Geography field trip - a year 10 perspective

Important and Fun: Thomas on the GCSE Geography Residential Field Trip 

For the Geography GSCE course, one of the main requirements before the exams in the summer of 2024 is a fieldwork experience, to be answered on the test paper in a year's time. As a result, you may have noticed that all the Year 10 Geography students, including me, were not inside school this week.

That is because for our fieldwork we were off to the North of Wales. This is a region that we have already studied, focusing on Criccieth and the Afon Conwy, making this area the obvious choice for a 3-day long trip to teach us the methods that we will need for a good GSCE score next year.

This is an overview of our journey

After a few hours on the coach, we arrived at Betws-y-Coed, but we weren't there for long because after a quick lesson we were straight off to Llandudno for some surveying. After some instructions, we were let off in groups to ask people their opinions of the area, and how safe that they thought it was.

We surveyed in 2 regions, Tudno 1 and Tudno 3, as well as conducting an environmental analysis for both. When we returned, we relaxed with a curry prepared by the brilliant chefs who cooked fantastic food for us all week. Afterwards, we collected the data - finding that the people of Llandudno are generally nice, even when confronted with the prospect of a survey; and that most thought that it was a nice place to live overall.

Then it was free time for the rest of the evening, with some enjoying the games room, and others watching that night’s Champions League match.

The 2nd day of the trip arrived after a long rest some refer to as sleep. After a lovely breakfast and getting an early glimpse of who was and wasn’t tired already, we were straight on the coach for an hour, off to Criccieth, a large town on the coast.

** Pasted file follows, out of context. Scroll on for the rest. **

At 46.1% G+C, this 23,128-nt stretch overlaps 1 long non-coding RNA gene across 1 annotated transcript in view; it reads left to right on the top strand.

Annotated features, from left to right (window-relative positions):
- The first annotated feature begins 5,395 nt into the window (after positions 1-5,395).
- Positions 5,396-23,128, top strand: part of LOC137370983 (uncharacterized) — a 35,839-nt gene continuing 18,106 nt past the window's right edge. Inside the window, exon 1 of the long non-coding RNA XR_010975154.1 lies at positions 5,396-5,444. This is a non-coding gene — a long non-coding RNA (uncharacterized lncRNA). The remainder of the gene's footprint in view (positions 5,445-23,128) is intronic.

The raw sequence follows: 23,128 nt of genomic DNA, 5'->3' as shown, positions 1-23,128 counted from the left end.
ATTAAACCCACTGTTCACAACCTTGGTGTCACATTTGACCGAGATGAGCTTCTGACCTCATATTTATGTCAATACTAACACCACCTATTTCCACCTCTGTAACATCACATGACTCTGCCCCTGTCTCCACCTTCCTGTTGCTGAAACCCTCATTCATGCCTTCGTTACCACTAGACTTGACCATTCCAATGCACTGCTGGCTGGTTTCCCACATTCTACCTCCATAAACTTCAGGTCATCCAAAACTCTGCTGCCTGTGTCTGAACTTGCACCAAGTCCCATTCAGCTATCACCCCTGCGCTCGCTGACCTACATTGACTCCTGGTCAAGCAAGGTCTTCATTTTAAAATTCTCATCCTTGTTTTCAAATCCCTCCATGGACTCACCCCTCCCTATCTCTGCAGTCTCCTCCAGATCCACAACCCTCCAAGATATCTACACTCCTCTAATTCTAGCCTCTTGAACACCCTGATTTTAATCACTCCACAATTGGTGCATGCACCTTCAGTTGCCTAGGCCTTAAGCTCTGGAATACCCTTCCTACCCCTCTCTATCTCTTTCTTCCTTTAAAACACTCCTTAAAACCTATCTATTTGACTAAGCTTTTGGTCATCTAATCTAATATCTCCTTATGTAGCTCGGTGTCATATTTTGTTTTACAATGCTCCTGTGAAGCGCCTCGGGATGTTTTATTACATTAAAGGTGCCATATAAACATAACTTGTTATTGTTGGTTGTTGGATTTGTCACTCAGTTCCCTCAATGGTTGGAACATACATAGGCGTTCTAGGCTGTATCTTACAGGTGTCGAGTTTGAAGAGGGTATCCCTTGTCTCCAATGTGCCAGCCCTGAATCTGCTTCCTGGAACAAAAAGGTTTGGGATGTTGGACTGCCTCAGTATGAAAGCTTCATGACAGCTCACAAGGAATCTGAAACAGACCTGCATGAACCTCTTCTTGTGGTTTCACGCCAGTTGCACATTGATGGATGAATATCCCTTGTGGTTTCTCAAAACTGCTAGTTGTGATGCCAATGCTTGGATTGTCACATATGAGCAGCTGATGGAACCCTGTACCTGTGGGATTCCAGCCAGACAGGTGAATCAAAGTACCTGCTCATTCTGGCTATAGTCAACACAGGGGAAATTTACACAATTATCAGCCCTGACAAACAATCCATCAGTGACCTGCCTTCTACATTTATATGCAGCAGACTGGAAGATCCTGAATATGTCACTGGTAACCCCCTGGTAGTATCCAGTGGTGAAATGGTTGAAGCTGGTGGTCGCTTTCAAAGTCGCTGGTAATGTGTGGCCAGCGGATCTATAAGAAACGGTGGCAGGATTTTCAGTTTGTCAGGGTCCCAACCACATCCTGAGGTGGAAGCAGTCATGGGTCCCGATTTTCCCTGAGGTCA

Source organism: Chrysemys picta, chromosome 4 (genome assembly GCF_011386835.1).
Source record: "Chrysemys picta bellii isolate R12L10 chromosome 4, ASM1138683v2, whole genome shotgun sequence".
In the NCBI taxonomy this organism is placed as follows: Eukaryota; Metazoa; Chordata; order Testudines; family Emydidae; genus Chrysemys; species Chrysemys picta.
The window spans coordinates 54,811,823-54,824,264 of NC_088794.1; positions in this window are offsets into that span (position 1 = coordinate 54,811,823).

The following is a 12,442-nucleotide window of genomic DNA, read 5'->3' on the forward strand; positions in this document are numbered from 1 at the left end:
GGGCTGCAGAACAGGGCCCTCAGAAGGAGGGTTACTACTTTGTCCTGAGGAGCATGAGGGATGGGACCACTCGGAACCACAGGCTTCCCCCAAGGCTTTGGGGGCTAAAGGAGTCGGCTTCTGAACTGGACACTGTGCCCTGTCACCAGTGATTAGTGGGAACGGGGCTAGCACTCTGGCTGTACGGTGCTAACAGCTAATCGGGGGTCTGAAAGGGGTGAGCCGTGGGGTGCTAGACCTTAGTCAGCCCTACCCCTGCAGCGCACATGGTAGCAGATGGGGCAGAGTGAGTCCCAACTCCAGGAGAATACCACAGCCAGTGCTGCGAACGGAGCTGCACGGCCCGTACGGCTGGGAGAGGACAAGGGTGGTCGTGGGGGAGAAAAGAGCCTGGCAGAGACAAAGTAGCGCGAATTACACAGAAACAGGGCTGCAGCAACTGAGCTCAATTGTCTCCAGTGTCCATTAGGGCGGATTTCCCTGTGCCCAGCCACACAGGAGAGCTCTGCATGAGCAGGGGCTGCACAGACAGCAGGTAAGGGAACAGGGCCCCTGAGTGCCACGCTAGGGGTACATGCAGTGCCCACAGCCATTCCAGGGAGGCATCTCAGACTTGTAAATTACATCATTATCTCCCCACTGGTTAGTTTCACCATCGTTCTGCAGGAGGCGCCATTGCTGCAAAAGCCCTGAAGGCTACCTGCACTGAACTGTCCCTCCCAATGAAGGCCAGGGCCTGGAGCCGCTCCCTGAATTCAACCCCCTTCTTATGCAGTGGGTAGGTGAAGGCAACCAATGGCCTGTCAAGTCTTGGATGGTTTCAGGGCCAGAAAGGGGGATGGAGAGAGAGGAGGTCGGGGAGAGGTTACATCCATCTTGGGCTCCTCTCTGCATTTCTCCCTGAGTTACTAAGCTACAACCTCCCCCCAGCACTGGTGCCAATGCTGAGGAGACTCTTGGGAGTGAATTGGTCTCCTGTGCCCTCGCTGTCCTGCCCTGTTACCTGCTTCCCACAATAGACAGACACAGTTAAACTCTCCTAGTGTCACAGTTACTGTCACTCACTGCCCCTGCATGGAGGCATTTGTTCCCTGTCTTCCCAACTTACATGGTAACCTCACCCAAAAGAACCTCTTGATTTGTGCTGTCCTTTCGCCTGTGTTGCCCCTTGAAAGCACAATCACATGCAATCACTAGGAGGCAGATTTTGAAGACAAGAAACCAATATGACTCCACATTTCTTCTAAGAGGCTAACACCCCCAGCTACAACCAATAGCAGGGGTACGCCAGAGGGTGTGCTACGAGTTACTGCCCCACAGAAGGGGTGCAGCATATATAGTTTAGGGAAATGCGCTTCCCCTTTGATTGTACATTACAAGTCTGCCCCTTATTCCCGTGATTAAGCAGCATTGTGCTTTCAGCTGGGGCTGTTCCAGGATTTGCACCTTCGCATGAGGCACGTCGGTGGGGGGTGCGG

That day, 2 activities sandwiched the lunch session; these tasks included an attempt at beach profiling,  and an overview and rating of the sea defences in the area using a bipolar scale.

The beach profiling involved accurately measuring two sides of a breakwater, using ranging poles and tape measures in order to find the different profiles and gradients both had. This also involved the measurement of the rocks, to see how they changed further up the beach – both in roundness and size.


Meanwhile, the other group toured around sea defences and were provided with information in order to rank each of them based on specific factors, such as cost of maintenance.

In a small town, it was interesting to see how different in terms of age and design each one was. The groups then swapped over after lunch.

But this was no ordinary lunch!

At this point we were free to explore the town, but most didn’t have to for long before discovering an ice cream location serving ice cream to the pupils and teachers, which was said to be very nice. Purely for investigative journalism purposes, I tried one as well, and can concur that opinion!

After this though, it was back to work, with the groups tackling the physical task they hadn’t yet completed. By 3pm, we were back on the coach to Betws-y-Coed, where we took a quick detour out to the beach and caves of Black Rock Sands in Porthmadog, for some more exploring of the - to put it simply - sensational surroundings. It also helped that for most of us, the caves were the first shade that we had seen all day.

Following our return to site, and the brilliant dinner served, we of course conducted an overview of our findings. Then it was free time for the rest of the evening, which was helped by the addition of a campfire outside the building. In a busy week, it was nice to relax for a moment with the presence of a toasted marshmallow before lights out.

Friday marked the final day of our fieldwork journey, at which point we decided to conclude our physical and human findings for that week, and fill out the booklets we had been provided with. This was in order to help with exam questions in the future, as our trip will be assessed in one years' time. Then it was time for the coach back home - the end of this trip.


We had nearly all suffered sunburn, we were tired, we had some form of a headache, and some still had more time in the sun to come on the Duke of Edinburgh expedition just a few hours later.

Yet, for the importance of what we learnt, and for the fun we had doing it? It was certainly worth it.

Report by Thomas 10T